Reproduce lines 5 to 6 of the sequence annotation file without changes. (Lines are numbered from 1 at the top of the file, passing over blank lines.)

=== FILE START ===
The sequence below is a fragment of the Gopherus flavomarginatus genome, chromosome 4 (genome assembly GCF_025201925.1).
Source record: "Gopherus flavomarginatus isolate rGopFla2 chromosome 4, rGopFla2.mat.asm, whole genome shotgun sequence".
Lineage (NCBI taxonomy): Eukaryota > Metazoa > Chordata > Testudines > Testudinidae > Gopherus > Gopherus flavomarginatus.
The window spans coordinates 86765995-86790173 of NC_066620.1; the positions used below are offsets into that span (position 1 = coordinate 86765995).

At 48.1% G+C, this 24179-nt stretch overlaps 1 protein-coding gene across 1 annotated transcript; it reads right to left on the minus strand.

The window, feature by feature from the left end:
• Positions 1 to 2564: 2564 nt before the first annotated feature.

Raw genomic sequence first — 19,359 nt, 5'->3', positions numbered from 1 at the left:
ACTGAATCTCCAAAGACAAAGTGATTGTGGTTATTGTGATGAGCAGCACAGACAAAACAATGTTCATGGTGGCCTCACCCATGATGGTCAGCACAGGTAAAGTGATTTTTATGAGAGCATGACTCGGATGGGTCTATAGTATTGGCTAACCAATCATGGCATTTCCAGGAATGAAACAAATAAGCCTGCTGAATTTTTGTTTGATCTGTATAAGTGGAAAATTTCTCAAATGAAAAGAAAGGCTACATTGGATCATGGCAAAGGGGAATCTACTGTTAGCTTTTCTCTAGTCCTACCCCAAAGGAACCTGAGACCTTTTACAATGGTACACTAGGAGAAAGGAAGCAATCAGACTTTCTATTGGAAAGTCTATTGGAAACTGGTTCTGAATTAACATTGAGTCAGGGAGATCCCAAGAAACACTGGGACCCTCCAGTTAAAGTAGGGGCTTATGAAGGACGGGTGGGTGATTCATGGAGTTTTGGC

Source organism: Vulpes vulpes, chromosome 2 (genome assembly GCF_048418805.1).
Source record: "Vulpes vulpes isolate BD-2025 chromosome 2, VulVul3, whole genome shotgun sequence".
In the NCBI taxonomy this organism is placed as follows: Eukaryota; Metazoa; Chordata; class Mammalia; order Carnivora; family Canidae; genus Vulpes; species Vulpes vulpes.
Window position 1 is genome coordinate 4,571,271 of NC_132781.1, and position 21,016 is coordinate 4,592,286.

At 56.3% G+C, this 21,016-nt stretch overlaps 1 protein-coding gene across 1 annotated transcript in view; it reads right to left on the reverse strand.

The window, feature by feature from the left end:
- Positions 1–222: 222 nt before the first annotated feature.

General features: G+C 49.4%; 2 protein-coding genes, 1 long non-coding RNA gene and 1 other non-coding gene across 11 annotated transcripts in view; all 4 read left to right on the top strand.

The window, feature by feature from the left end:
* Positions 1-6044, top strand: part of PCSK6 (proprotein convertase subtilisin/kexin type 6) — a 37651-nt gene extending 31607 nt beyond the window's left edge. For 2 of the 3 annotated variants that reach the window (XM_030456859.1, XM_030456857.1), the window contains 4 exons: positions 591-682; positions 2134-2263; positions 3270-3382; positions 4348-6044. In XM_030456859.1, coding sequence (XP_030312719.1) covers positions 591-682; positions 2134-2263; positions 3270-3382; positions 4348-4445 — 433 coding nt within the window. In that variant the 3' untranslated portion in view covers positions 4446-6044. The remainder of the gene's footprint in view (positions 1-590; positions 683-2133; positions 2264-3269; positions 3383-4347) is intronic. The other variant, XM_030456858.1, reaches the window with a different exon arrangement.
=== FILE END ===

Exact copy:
At 48.1% G+C, this 24179-nt stretch overlaps 1 protein-coding gene across 1 annotated transcript; it reads right to left on the minus strand.

The window, feature by feature from the left end: